'I can see dinosaurs from my back porch'
Palin-tology and the threat to science teaching
In a frontpage story from the New York Times in late August, the newspaper described the pernicious results of being in a school system where it's OK to be engaged in malpractice in science education. The paper set about examining how one good teacher at a Florida public school had to walk on eggshells while teaching evolution so as not to turn off students, the children of evangelicals. Giving evolution to them straight without dancing to assuage concern that science was attacking faith, the article explained, ran the risk of alienating the kids. But another biology teacher down the hall taught a course entitled "Evolution or NOT," one aimed at jamming legitimate instruction. The Times reported that teacher left students "to draw their own conclusion." However, if asked the teacher told them she thought God did it, said the Times.
These things describe an environment which did not exist during this writer's public school education. Thirty-some years ago, in various parts of backward small-town America (where this writer was raised), science easily co-existed with religion. Being up on things was quaintly thought to be modern and good, a unifier connecting us to the greater forward thrust of the nation. Students and their parents did not war over an imagined assault on religious values when Darwin was taught. Indeed, one could find the biology teacher in church every Sunday, the fabric of his faith intact.
The view from Bedrock
In more recent days, bigger American newspapers have begun to mention Palin as a young earth creationist. Los Angeles Times columnist Steve Lopez went to Wasilla, Alaska, where he found a progressive blogger who delivered an even more flabbergasting bit of news. Palin was said to believe "that man and dinosaurs once shared the planet." Lopez whimsically dubbed this "Palin-tology" but averred that such an extreme claim might not be true.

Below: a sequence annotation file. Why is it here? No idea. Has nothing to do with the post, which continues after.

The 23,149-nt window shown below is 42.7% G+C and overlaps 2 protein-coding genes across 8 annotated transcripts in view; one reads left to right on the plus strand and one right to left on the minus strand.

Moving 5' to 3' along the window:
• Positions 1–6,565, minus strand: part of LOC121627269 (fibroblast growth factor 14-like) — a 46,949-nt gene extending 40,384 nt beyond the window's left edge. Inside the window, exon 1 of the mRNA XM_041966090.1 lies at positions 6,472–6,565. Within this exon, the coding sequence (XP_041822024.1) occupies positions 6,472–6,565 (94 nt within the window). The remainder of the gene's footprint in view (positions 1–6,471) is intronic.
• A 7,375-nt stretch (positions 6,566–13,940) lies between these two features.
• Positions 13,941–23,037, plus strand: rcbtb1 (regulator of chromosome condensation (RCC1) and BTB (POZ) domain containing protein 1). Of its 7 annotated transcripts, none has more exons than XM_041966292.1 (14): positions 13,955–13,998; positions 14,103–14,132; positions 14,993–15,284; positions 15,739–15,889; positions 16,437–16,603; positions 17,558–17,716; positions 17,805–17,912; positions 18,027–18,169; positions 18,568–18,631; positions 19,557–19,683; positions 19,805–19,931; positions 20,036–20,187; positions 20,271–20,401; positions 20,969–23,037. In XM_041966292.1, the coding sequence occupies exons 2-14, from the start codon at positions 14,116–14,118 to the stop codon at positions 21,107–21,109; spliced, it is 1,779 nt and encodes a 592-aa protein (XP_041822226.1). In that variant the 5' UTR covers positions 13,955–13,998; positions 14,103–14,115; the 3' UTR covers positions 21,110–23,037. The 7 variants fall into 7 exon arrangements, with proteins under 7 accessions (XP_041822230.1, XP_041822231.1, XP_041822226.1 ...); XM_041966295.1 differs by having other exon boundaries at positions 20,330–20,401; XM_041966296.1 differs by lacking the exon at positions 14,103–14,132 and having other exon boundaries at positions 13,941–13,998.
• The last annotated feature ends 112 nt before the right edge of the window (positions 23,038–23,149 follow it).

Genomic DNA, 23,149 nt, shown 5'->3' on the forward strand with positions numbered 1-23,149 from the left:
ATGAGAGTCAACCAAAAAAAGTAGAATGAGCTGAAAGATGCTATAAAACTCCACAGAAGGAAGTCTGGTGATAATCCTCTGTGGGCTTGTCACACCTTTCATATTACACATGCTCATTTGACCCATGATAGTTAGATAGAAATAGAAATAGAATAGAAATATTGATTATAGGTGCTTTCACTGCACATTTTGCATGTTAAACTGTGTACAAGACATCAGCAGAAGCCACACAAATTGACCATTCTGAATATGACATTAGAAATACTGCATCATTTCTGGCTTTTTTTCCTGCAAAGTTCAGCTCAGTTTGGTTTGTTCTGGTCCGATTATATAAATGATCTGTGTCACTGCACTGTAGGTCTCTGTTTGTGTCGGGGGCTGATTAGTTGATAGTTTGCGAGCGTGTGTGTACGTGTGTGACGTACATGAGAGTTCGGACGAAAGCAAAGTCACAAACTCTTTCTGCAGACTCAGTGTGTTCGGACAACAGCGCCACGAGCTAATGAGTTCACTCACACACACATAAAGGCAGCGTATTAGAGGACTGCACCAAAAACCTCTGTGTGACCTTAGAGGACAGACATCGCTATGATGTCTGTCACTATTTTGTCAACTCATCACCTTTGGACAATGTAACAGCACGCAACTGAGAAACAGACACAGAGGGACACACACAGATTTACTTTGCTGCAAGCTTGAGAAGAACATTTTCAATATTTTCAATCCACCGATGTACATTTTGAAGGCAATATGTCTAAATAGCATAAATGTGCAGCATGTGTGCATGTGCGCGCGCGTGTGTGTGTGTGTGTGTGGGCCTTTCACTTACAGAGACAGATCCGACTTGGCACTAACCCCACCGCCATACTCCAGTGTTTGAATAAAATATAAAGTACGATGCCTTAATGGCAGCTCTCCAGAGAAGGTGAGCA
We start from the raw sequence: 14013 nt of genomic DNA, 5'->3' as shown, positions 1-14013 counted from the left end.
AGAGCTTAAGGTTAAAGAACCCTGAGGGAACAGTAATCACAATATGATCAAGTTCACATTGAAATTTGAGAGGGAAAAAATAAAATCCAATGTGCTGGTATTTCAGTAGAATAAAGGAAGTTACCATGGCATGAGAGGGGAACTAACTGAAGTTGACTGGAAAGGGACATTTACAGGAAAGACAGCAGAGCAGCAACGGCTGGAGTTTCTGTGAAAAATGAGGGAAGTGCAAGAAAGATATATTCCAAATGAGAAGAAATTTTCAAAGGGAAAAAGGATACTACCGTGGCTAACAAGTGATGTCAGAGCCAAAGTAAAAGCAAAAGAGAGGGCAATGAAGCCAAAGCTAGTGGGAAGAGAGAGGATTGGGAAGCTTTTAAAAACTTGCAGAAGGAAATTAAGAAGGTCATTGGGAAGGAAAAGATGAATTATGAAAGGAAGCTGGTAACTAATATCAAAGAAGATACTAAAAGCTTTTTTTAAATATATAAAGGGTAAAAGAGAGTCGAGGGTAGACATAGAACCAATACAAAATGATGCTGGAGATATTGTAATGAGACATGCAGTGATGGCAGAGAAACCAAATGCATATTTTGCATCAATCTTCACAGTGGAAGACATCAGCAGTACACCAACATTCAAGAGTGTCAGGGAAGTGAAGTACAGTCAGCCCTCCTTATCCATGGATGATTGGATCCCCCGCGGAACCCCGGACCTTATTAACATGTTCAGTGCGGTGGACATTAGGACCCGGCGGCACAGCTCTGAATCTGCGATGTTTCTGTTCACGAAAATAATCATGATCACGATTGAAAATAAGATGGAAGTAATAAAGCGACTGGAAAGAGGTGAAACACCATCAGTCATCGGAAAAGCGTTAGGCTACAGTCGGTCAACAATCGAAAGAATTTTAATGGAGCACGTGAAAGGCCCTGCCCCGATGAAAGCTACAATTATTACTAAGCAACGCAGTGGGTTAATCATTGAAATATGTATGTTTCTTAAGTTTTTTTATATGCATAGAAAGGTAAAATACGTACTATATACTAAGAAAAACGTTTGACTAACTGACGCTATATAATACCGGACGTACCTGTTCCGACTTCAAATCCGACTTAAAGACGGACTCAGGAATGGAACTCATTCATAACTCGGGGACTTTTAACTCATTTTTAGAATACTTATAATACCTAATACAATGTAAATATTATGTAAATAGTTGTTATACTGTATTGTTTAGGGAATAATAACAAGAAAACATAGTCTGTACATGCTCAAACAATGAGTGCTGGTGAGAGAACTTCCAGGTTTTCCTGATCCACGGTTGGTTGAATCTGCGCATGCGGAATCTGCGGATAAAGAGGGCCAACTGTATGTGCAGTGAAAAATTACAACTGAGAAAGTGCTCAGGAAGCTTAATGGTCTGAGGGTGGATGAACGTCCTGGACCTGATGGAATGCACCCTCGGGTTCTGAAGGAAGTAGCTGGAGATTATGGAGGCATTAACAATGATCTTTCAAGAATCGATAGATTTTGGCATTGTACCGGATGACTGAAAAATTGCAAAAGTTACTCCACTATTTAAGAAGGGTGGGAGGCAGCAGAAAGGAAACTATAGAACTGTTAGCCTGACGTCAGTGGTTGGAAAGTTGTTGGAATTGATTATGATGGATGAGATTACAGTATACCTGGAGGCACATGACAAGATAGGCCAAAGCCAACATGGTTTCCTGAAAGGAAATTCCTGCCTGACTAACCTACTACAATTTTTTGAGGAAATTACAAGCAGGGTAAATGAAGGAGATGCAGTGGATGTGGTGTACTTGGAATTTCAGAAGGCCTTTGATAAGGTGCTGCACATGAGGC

Looking to Science Debate 2008, an effort designed to pry answers from the candidates to determine "Who will be the best president for America in a science-dominated world," provided discouragingly few answers, despite lots of words.
A lasting extermination of creationism from science education as a salutatory thing, to be carried out from a national rather than state/community level, wasn't even faintly addressed.
As to compromising science if it conflicts with a person's views, the answers made only a pleasant-sounding hum. Obama, if you want the long version, McCain, if you prefer short.
"Denial of the facts won't solve any of [our] problems," offered McCain. "Policies must be determined using a process that builds on the long tradition of open debate that has characterized progress in science, including review by individuals who might bring new information or contrasting views," said Obama.
George Smith is a senior fellow at GlobalSecurity.org, a defense affairs think tank and public information group. At Dick Destiny, he blogs his way through chemical, biological, and nuclear terror hysteria, often by way of the contents of neighbourhood hardware stores.
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